I’ve had an idea!

For a while now I’ve been increasingly disgusted at the way English language has been dumbed down as a GCSE subject. Really, what is the point of asking pupils to analyse leaflets for RNLI or websites about skateboarding? What’s the point of committing so much time and effort to teaching kids how to write like tabloid journalists?

I can see an argument for teaching English as a set of ‘functional skills’ but the Language GCSE isn’t even that. Leaflet analysis and persuasive writing are pointless as well as crass. The exam on which thousands of teachers waste thousands of hours teaching thousands of students how to pass is the bankrupt exercise in hoop-jumping, and I’m looking forward to seeing the back of it. (See this post from Katie Ashford for more horror.)

Now, I know the governments’ plans for the new English language GCSE to include “Unseen high-quality, challenging texts from the 19th, 20th and 21st centuries” and I’m aware of the requirement that exam boards must avoid texts that are “essentially transient”. This is all to the good. But I still don’t really understand what our subject has become. This merely sounds like a watered down version of a literature exam.

It’s fascinating that English Language has achieved such preeminence at GCSE. It’s a non-subject with no body of knowledge, and bears little or no resemblance to the subject as taught at A level and beyond. The only part of the specification that had any connection to the subject studied at A level was the spoken language study, and that’s been axed! All we’re left with is wish-washy, generic reading and writing skills, which exam boards claim are transferable. (They’re not. If you’ve ever experienced the frustration of teaching analysis of non-fiction and then being stumped at pupils’ inability to transfer these skills to analysing poetry you’ll know exactly what I mean.) What’s more, after GCSE, Language suddenly loses its sparkle. Even though the A level in English Language is an actual subject with a unique body of knowledge, no one’s really interested in it. English Literature comes to the fore as the qualification of choice. Just ask any admissions tutor at a Russell Group university.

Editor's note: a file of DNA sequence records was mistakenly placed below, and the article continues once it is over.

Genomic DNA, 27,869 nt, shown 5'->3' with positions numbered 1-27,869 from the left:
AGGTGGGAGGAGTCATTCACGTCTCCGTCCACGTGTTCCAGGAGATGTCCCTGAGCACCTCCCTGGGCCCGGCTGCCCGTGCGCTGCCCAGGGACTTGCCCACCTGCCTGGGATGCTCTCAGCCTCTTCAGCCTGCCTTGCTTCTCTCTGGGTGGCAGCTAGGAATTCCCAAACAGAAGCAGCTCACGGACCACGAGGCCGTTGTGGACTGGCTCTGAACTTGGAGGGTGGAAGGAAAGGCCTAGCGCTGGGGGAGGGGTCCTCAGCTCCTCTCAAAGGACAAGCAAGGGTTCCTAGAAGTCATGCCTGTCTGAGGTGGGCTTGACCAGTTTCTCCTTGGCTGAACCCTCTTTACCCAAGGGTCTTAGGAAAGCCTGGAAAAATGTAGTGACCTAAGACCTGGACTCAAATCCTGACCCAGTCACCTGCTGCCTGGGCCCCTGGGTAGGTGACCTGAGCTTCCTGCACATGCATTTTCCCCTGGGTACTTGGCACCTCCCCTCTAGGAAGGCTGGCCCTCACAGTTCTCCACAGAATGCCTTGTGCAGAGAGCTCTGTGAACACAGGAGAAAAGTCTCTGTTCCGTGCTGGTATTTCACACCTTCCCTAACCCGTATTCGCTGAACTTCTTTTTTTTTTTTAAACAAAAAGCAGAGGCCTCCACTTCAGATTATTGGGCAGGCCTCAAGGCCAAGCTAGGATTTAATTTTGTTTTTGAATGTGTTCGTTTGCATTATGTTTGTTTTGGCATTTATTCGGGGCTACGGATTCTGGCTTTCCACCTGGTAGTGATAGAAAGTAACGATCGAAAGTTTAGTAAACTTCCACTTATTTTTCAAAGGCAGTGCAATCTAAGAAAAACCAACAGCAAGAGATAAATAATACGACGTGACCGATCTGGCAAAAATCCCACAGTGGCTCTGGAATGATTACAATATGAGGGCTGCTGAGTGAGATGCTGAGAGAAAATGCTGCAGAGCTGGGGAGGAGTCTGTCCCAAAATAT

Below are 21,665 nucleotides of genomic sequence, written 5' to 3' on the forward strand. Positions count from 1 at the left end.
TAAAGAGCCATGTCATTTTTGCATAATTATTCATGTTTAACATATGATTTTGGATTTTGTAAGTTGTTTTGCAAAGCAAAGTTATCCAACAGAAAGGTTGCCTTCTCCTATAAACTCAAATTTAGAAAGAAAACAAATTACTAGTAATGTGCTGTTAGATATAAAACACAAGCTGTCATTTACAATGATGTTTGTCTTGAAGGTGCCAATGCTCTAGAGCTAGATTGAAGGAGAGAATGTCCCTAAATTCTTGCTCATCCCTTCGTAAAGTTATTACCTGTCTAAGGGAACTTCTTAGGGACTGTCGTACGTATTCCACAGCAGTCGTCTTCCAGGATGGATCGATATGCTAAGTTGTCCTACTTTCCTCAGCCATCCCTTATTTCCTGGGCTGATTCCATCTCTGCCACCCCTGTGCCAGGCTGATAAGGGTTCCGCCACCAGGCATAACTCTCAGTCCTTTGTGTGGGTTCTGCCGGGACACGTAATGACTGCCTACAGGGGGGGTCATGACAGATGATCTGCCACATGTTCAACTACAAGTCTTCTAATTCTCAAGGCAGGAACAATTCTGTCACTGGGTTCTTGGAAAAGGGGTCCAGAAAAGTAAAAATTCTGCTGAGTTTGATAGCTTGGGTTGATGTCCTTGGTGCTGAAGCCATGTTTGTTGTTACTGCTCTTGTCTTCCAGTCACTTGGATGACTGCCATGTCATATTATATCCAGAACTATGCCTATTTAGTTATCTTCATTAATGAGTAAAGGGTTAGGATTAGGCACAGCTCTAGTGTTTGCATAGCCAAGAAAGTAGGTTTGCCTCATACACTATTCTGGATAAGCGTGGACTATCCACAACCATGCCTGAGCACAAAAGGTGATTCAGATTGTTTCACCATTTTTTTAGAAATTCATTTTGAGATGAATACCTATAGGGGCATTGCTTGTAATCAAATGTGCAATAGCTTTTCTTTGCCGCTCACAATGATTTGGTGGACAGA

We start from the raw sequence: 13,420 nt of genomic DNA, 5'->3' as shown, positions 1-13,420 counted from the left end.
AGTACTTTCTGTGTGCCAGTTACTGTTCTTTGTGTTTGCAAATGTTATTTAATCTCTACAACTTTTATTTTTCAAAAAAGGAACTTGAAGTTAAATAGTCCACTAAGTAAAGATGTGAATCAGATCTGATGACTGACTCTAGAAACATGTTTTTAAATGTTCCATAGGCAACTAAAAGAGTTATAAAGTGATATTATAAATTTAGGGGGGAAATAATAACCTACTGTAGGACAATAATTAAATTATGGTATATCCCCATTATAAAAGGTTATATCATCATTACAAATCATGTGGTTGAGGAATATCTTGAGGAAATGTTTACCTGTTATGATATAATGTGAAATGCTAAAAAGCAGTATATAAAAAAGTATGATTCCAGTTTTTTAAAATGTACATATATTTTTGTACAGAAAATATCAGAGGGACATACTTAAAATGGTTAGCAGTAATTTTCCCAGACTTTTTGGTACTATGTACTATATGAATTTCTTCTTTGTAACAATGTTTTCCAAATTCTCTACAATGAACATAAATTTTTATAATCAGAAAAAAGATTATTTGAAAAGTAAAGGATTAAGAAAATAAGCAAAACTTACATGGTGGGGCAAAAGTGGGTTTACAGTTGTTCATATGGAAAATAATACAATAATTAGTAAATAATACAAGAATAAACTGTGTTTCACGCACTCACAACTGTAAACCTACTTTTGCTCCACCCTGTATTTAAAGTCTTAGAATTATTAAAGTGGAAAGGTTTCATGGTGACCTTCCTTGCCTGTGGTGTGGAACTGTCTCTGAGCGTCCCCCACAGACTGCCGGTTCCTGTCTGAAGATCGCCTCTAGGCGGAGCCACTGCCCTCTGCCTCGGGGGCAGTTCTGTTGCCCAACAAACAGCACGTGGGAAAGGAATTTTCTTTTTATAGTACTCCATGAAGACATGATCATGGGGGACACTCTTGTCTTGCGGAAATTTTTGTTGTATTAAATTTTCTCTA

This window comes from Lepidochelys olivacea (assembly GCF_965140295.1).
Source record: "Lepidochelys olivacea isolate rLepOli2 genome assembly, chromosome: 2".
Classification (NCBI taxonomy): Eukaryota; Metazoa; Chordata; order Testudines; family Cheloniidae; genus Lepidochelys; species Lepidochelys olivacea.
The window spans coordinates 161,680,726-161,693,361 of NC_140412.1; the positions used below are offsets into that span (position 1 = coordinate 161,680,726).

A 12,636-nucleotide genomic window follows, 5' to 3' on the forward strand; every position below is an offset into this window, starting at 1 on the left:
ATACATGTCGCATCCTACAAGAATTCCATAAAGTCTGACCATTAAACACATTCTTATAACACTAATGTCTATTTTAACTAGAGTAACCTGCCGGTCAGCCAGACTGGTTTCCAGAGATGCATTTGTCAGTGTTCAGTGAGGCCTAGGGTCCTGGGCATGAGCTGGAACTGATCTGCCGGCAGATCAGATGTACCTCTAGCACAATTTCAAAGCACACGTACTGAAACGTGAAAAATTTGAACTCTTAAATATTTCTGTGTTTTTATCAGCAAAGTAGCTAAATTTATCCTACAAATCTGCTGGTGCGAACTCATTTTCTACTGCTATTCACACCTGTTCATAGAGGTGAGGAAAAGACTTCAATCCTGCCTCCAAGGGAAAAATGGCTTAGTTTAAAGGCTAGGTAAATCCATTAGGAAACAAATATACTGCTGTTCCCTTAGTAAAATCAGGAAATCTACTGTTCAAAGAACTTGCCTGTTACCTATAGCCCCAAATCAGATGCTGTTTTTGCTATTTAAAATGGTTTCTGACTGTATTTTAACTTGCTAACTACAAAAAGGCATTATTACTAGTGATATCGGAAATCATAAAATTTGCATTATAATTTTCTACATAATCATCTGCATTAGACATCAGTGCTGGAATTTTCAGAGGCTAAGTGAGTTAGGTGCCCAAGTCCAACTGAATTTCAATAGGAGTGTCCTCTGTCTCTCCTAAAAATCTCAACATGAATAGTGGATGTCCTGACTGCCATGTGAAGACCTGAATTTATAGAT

So, if I was King of English, I’d do away with language altogether. English teachers would teach a combination of literature and grammar, and other subject teachers would be responsible for explicitly teaching the genres of writing which occur within their domains.  So, for instance, science teachers would teach pupils how to argue and challenge aspects of science, explain scientific events and how to organise information scientifically; history teachers would teach pupils how to record, argue and explain. And so on. That this doesn’t happen systematically as things stand is a bit lamentable; the language of our subjects is interwoven with their content. How can it be sensible to avoid teaching pupils to write like subject specialists? (Click here for genres in science, history & geography)

Sadly, my benevolent dictatorship is some way off, and no one really cares what I think. But I have spotted an interesting possibility. The government’s efforts to shore English Literature as a GCSE subject may have inadvertently undermined the primacy of English Language. This TES article reports the government’s new plans for Literature to count double in the new Progress 8 accountability measure.

Bethan Marshall, chair of National Association for the Teaching of English, thinks this is a very good thing. She says, “This is a very good thing.” She goes on to say:

“Literature counts for a great deal and would have been seriously under threat,” the senior lecturer in English and education at King’s College, London said. “Now that they have equated language and literature then [schools] may concentrate on doing both.”

Dr Marshall points out that under the previous proposals

“Schools might have entered them for the literature but not bothered teaching it. Now that it counts if you have a child who is very good at reading but not so good at language I think they might focus on the literature. I think the balance is more equal.”

Well, couldn’t it now also be the case that we could enter students for ‘the language’ and not bother teaching it? How great would that be? No longer would we be shackled to the pointless tedium of teaching to a very poor test.

And if we really put some thought into this and got the teaching of writing genres right across the curriculum then as long as the exam wasn’t as warped out of shape as the bafflingly inaccessible current AQA offering, pupils probably could do well in it without any specific teaching to the test!

Just a thought.

I’m sure the confederacy of dunces will see fit to stamp out this possibility, but Oh! What marvellous and delicious irony!

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